Senior figures in the UK construction industry have welcomed the news that Theresa May, former UK home secretary, will become the new prime minister tomorrow following yesterday’s shock withdrawal of her rival, Andrea Leadsom, from the Conservative Party leadership race.
The country had been bracing for a two-month-long leadership contest between May and Leadsom following the resignation of Prime Minister David Cameron after the national vote to leave the European Union on 23 June.
But Leadsom’s sudden pull-out brought the contest to an end and, by the close of the day, May had been proclaimed party leader.
The sooner we have some semblance of stability the better. That way we can get back to focusing on building the homes our country needs, developing home-grown talent and doing this while securing the best value for taxpayers’ money– Simon Girling, Federation of Builders
As reasons for her withdrawal Leadsom cited the need for a swift resolution to political uncertainty, and her rival’s larger support base among MPs.
May only launched her leadership bid yesterday morning, and in a speech in Birmingham prioritised a more productive economy, with emphases on infrastructure, house building and energy, all of which which may bode well for construction.
Among her pledges were "more Treasury-backed project bonds for new infrastructure projects" and "an energy policy that emphasises reliability of supply and lower costs for users".
But so far it is the prospect of a swift resolution to the uncertainty gripping the country that industry has welcomed most.
"A priority for UK industry is a stable government and economy," said Alasdair Reisner, chief executive of the Civil Engineering Contractors Association, according to GCR’s sister title, Construction Manager. "As such, Theresa May’s … appointment as prime minister is welcome as it provides certainty instead of indecision during a long leadership election.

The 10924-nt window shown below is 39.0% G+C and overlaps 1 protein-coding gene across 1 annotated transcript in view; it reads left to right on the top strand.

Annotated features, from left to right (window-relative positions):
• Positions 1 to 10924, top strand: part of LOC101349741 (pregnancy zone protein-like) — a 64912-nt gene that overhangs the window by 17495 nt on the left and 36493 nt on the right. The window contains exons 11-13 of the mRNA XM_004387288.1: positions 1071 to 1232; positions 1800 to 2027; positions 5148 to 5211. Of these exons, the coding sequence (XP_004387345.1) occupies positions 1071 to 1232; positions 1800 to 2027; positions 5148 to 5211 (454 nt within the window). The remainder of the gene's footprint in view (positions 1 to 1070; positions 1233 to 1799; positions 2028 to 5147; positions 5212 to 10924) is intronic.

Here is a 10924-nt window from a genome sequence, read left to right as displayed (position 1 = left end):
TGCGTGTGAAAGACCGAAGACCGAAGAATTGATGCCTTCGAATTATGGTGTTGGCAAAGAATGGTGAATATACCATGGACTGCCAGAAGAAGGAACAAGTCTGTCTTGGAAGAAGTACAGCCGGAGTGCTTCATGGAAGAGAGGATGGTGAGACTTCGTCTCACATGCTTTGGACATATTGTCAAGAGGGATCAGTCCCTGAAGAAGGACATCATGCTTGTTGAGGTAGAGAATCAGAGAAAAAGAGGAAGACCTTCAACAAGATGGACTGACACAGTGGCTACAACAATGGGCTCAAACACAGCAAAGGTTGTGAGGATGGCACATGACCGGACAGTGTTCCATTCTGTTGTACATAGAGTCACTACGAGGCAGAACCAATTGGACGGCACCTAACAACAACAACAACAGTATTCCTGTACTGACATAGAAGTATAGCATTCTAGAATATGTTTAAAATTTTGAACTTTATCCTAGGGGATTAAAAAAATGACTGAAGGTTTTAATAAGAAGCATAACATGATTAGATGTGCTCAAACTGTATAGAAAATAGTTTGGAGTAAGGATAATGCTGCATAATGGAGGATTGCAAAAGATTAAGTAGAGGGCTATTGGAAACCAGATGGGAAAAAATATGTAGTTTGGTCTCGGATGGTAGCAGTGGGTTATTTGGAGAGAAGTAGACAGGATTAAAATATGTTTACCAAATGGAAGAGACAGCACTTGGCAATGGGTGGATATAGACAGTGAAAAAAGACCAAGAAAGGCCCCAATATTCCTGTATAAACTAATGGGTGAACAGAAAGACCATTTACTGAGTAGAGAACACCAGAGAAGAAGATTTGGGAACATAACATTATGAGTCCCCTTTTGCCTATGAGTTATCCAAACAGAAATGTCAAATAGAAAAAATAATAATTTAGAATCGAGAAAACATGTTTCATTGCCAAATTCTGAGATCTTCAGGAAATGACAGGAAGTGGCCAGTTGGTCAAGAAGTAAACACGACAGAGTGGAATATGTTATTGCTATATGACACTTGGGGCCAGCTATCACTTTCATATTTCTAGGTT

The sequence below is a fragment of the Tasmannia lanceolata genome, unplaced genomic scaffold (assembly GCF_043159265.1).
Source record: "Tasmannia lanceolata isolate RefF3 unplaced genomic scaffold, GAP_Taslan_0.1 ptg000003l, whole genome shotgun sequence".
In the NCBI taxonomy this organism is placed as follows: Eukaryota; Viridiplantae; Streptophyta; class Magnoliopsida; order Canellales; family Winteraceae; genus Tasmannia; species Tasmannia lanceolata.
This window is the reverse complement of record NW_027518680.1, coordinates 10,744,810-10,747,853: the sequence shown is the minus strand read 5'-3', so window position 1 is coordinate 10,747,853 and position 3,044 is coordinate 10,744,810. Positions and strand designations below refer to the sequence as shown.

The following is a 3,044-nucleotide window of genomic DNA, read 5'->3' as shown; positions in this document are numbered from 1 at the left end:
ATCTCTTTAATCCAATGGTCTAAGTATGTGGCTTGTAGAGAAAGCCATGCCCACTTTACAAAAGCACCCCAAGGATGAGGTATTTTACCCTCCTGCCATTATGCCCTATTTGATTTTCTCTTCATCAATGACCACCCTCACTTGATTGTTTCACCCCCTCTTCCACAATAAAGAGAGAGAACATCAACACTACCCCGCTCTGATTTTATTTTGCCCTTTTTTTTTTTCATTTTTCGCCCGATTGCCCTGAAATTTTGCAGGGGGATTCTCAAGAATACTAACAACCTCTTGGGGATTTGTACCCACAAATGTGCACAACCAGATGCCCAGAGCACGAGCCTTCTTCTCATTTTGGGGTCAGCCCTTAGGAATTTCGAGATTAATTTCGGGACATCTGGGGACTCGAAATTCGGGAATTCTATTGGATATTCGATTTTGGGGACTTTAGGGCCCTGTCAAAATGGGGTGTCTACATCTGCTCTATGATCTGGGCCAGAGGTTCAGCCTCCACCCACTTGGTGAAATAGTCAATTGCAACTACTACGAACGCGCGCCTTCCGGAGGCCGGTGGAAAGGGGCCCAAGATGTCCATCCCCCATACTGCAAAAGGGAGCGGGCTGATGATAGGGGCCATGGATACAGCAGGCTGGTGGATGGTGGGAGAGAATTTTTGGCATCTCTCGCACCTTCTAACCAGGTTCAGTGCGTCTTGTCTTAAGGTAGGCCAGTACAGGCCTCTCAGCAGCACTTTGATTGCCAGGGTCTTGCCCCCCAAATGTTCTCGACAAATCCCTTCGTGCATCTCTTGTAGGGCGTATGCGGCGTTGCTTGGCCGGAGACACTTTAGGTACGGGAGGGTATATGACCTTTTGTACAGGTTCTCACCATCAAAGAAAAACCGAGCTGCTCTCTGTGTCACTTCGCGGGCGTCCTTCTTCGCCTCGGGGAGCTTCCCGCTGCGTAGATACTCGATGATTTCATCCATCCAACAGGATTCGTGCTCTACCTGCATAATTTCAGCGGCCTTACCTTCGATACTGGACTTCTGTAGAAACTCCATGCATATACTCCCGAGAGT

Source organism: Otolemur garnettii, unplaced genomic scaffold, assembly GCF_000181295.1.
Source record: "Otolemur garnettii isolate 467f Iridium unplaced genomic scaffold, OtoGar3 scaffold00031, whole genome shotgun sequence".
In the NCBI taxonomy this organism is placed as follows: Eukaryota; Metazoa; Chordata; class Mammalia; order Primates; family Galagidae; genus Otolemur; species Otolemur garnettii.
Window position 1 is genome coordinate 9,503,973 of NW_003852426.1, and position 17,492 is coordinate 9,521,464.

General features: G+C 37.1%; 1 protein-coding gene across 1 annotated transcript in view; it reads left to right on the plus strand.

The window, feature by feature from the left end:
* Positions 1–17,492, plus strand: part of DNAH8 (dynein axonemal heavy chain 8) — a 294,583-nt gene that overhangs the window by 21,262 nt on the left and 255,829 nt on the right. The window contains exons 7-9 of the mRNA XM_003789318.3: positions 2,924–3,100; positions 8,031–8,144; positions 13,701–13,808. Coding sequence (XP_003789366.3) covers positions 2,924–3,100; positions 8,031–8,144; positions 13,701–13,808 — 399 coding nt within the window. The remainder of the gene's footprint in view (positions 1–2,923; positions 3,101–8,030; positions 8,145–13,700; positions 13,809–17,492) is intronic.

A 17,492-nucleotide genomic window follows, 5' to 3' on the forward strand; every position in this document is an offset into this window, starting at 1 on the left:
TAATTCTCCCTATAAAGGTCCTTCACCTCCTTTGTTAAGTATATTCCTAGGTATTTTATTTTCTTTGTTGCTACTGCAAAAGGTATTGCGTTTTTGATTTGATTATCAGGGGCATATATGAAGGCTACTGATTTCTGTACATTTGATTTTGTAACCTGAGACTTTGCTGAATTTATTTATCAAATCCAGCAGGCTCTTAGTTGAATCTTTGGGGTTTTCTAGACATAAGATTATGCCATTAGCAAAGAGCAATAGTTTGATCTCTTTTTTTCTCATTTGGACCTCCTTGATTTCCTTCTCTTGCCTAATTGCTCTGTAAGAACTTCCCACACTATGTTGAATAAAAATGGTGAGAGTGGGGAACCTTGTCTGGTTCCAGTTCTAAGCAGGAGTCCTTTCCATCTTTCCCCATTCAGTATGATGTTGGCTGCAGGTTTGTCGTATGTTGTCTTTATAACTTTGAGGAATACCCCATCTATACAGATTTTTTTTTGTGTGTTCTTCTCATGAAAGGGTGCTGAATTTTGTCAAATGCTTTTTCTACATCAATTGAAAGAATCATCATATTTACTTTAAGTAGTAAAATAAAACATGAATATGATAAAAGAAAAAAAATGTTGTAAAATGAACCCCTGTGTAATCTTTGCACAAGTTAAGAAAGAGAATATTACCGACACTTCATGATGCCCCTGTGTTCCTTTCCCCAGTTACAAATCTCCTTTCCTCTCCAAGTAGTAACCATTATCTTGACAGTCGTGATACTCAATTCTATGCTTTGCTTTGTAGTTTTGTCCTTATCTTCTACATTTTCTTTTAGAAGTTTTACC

"It is now time for the government to get back to the day job of running the country, investing in the growth that will protect the economy from the headwinds that have risen since the referendum. There are major decisions to be made now on large infrastructure projects – it is time for our new prime minister to show that the UK is open for business again."
His views were echoed by Simon Girling, national chair of the National Federation of Builders.
"The sooner we have some semblance of stability the better," he said. "That way we can get back to focusing on building the homes our country needs, developing home-grown talent and doing this while securing the best value for taxpayers’ money."
To learn more about Theresa May’s views on infrastructure, housing, and other topics such as boardroom pay, read the report here.
Image: Theresa May, UK Prime Minister from 13 July, 2016, has emphasised infrastructure, energy and house building. She was photographed here in 2007 (Andrew Burdett/Wikimedia Commons)